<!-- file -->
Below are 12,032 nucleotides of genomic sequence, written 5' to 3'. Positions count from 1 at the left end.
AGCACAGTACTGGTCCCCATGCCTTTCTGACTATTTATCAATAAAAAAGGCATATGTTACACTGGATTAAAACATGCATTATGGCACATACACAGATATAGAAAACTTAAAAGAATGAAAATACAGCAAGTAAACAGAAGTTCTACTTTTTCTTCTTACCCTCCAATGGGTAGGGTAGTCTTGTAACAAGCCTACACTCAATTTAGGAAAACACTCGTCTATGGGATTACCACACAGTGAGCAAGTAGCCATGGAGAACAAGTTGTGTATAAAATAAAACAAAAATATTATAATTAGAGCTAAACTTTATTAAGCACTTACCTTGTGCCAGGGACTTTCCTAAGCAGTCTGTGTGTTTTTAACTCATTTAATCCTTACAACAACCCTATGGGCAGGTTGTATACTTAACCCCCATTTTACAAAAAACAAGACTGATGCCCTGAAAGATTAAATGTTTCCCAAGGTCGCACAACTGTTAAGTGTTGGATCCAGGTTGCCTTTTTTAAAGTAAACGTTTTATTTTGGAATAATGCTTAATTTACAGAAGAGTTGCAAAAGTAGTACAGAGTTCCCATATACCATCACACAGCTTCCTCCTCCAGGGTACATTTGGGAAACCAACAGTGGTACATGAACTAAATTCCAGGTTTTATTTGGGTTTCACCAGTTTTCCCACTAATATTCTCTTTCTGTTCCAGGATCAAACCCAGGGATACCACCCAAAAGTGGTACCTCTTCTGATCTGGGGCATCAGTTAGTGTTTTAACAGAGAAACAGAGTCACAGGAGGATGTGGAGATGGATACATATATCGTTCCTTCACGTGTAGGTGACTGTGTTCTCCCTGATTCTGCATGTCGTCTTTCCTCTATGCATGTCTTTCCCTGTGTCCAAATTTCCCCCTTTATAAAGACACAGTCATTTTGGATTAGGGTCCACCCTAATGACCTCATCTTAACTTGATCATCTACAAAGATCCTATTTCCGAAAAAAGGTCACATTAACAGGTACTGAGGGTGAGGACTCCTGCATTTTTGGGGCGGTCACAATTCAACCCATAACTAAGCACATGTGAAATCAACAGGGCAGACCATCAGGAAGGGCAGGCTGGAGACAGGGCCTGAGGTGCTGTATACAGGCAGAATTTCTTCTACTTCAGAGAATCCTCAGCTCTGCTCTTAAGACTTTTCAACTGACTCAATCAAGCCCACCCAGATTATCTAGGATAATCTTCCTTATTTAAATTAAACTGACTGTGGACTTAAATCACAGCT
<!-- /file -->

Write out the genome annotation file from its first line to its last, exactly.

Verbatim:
Below are 12,032 nucleotides of genomic sequence, written 5' to 3'. Positions count from 1 at the left end.
AGCACAGTACTGGTCCCCATGCCTTTCTGACTATTTATCAATAAAAAAGGCATATGTTACACTGGATTAAAACATGCATTATGGCACATACACAGATATAGAAAACTTAAAAGAATGAAAATACAGCAAGTAAACAGAAGTTCTACTTTTTCTTCTTACCCTCCAATGGGTAGGGTAGTCTTGTAACAAGCCTACACTCAATTTAGGAAAACACTCGTCTATGGGATTACCACACAGTGAGCAAGTAGCCATGGAGAACAAGTTGTGTATAAAATAAAACAAAAATATTATAATTAGAGCTAAACTTTATTAAGCACTTACCTTGTGCCAGGGACTTTCCTAAGCAGTCTGTGTGTTTTTAACTCATTTAATCCTTACAACAACCCTATGGGCAGGTTGTATACTTAACCCCCATTTTACAAAAAACAAGACTGATGCCCTGAAAGATTAAATGTTTCCCAAGGTCGCACAACTGTTAAGTGTTGGATCCAGGTTGCCTTTTTTAAAGTAAACGTTTTATTTTGGAATAATGCTTAATTTACAGAAGAGTTGCAAAAGTAGTACAGAGTTCCCATATACCATCACACAGCTTCCTCCTCCAGGGTACATTTGGGAAACCAACAGTGGTACATGAACTAAATTCCAGGTTTTATTTGGGTTTCACCAGTTTTCCCACTAATATTCTCTTTCTGTTCCAGGATCAAACCCAGGGATACCACCCAAAAGTGGTACCTCTTCTGATCTGGGGCATCAGTTAGTGTTTTAACAGAGAAACAGAGTCACAGGAGGATGTGGAGATGGATACATATATCGTTCCTTCACGTGTAGGTGACTGTGTTCTCCCTGATTCTGCATGTCGTCTTTCCTCTATGCATGTCTTTCCCTGTGTCCAAATTTCCCCCTTTATAAAGACACAGTCATTTTGGATTAGGGTCCACCCTAATGACCTCATCTTAACTTGATCATCTACAAAGATCCTATTTCCGAAAAAAGGTCACATTAACAGGTACTGAGGGTGAGGACTCCTGCATTTTTGGGGCGGTCACAATTCAACCCATAACTAAGCACATGTGAAATCAACAGGGCAGACCATCAGGAAGGGCAGGCTGGAGACAGGGCCTGAGGTGCTGTATACAGGCAGAATTTCTTCTACTTCAGAGAATCCTCAGCTCTGCTCTTAAGACTTTTCAACTGACTCAATCAAGCCCACCCAGATTATCTAGGATAATCTTCCTTATTTAAATTAAACTGACTGTGGACTTAAATCACAGCT